- Affiliate links: Even if a company doesn’t publish the blog on its own, it may partner with bloggers who will post the content for them – siding with the company doing business with them.
Percentages are an easy way for consumers to view data. But when percentages are presented without accompanying information on how the data was collected, it’s hard to assess the accuracy and reliability of these figures. Without knowing the sample size, the demographic of the respondents, or the methodology used in data collection, a percentage figure can be misleading.
For example: An advertising firm may release a case study saying they converted leads for “80% of clients.” Even though this number looks promising, it’s extremely vague. Does that figure represent the entirety of their clientele or just a small number? And what means did the company use to collect that data?
How to spot this technique:
- Vague percentages: Some brands may find that 3 out of 8 clients responded negatively to their products but may not state that percentage as 37.5%. Instead, they may round it up to 38% or say “nearly 40%).
- Look for raw numbers: That said, the brand could also state “3 out of 8” instead of a percentage.
And, of course, there are times when a brand will release statistics showing the effectiveness of their product… without even conducting a study. They make up numbers to use in their advertising campaign to entice people to buy.
For example: A healthy food company can say 55% of their customers experienced lower blood pressure when eating their meals, without any data to support this claim. And because few people will do their own research and look into these claims, they’ll just believe it because it’s printed on the package of the product.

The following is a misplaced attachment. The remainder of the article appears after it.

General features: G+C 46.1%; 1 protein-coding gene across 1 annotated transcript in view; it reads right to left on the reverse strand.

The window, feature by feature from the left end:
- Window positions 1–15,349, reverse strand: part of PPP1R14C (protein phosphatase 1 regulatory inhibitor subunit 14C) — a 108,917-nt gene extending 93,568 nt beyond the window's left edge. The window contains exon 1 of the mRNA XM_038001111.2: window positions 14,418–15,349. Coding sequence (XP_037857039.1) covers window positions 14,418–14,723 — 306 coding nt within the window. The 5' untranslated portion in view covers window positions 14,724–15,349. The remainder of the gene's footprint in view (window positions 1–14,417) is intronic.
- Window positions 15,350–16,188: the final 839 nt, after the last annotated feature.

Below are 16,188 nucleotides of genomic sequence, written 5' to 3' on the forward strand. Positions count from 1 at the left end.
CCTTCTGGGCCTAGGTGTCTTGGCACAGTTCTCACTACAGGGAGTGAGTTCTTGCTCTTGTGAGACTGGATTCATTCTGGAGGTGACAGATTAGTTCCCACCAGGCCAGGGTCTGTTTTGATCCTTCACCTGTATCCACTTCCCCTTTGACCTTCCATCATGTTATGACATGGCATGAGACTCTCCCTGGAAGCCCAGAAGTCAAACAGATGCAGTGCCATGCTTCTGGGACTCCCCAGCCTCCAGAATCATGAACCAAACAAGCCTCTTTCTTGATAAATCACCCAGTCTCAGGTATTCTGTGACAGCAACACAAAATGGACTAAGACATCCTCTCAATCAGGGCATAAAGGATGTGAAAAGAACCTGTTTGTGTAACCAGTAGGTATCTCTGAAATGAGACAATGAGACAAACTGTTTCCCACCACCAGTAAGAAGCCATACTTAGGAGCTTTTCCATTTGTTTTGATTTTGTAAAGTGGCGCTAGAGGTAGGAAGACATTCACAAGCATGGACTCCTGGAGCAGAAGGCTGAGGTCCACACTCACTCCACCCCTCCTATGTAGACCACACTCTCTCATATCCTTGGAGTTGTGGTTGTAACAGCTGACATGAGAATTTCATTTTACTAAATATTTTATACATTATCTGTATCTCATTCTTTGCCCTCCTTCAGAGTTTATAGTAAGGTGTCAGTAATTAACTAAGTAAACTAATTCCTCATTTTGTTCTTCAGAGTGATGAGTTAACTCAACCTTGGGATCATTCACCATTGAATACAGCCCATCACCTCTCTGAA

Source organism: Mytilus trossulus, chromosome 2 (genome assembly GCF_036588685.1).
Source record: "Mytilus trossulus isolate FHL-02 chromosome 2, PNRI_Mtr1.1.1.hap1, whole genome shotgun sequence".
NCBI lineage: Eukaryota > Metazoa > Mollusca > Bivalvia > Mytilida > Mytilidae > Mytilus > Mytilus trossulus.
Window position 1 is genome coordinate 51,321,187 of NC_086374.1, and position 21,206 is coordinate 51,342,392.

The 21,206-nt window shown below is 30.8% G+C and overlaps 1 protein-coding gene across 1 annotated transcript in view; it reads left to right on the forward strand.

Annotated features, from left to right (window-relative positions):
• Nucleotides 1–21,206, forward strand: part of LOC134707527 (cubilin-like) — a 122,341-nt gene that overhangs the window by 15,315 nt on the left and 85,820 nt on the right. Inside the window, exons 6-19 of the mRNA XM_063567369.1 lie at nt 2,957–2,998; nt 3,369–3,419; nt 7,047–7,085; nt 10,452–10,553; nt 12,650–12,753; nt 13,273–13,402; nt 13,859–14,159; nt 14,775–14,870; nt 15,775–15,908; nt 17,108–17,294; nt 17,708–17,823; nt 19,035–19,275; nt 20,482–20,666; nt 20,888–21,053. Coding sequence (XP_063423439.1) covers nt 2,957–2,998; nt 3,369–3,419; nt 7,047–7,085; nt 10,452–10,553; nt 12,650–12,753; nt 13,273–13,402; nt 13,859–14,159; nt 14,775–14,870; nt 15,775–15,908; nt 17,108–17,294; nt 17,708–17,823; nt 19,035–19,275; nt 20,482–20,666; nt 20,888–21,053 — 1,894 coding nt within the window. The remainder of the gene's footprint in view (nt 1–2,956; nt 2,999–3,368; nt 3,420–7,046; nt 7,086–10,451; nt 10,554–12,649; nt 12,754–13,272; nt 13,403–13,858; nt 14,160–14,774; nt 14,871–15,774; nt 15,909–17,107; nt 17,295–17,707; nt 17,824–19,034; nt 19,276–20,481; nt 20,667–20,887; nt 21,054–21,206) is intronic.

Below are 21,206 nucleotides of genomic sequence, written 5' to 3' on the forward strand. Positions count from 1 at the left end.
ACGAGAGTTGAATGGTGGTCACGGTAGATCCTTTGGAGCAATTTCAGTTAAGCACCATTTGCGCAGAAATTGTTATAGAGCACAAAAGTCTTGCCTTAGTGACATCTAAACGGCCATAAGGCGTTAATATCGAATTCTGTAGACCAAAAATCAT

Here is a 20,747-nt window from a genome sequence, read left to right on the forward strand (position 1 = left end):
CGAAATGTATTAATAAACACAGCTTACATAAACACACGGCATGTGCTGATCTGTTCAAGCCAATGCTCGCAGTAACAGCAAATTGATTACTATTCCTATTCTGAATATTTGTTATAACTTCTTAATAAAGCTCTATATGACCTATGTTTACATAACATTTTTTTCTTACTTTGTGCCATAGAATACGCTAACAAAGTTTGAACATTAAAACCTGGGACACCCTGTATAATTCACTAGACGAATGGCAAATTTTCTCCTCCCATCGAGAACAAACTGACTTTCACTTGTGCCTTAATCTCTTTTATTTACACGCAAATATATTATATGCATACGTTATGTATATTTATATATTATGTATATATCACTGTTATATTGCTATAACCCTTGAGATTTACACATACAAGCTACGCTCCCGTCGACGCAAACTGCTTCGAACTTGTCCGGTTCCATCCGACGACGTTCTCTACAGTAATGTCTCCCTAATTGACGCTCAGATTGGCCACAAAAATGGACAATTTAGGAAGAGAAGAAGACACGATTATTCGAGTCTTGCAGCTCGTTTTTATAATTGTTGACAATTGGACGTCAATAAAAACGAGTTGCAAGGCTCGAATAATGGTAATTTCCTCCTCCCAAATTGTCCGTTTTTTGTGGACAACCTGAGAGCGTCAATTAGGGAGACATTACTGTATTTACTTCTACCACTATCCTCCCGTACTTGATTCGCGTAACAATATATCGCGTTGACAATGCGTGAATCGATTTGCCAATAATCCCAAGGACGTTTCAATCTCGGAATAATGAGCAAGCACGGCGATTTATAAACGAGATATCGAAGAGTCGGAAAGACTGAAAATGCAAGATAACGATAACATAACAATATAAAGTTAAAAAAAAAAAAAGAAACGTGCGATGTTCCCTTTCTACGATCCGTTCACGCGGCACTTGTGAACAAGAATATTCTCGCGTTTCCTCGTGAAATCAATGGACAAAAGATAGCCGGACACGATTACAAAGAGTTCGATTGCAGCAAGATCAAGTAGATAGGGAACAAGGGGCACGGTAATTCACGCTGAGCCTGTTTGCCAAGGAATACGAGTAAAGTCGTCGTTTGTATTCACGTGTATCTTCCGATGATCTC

How to spot this technique:
- Too good to be true marketing: Making a claim like “one meal can lower your blood pressure” is unrealistic. Use your best instinct to identify what’s real and what’s snake oil.
- Check different resources: If a brand makes any fraudulent claim, it will receive a fine from the FTC. Do some research, or a quick Google search at the least, to see if the business received past warnings and fines.
7 Examples of Misleading Statistics in Advertising
There are numerous case studies of the misuse of statistics in advertising, and these can provide valuable insights into how these techniques are used in practice. Here we’ll take a look at some common examples of misleading statistics.
Sephora and Clean Beauty Ad
With so many beauty products, consumers want to feel comfortable knowing what they put on their skin. That’s why the “clean beauty” movement took consumers by storm, making them feel more trusting of products without dangerous ingredients, harsh chemicals or fragrances.
However, debate opened up in the beauty industry, with many asking “What is clean beauty?” There’s very little monitoring over these products and a set “clean” standard to adhere to. That’s why mega beauty brand Sephora got in trouble with a “clean beauty” ad, and now it’s facing a lawsuit for false advertising:
Sephora was promoting their line as “clean,” but it still contained synthetic and harmful ingredients. The plaintiff claimed this was deceptive because not only did the company indulge in false advertising, but they charged more for these products.
What has Sephora said? On their website, they state that products in their clean line don’t contain parabens, mineral oils, phthalates, formaldehyde, or the sulfates SLES and SLS. At the same time, the plaintiff says this is inconsistent with the consumer view of “clean” beauty, which states that the product is free of all synthetic ingredients.
This lawsuit details a major problem: our understanding of clean beauty. If you do a Google search of “clean beauty,” numerous websites will have different claims – some state that clean beauty is free of the ingredients detailed by Sephora, while others state that the product is made of only natural ingredients.
Until a regulatory body offers a specific definition of “clean” beauty, brands must label their products as “clean” with caution, or else face a similar false advertising lawsuit.
Teami and Unsubstantiated Health Benefits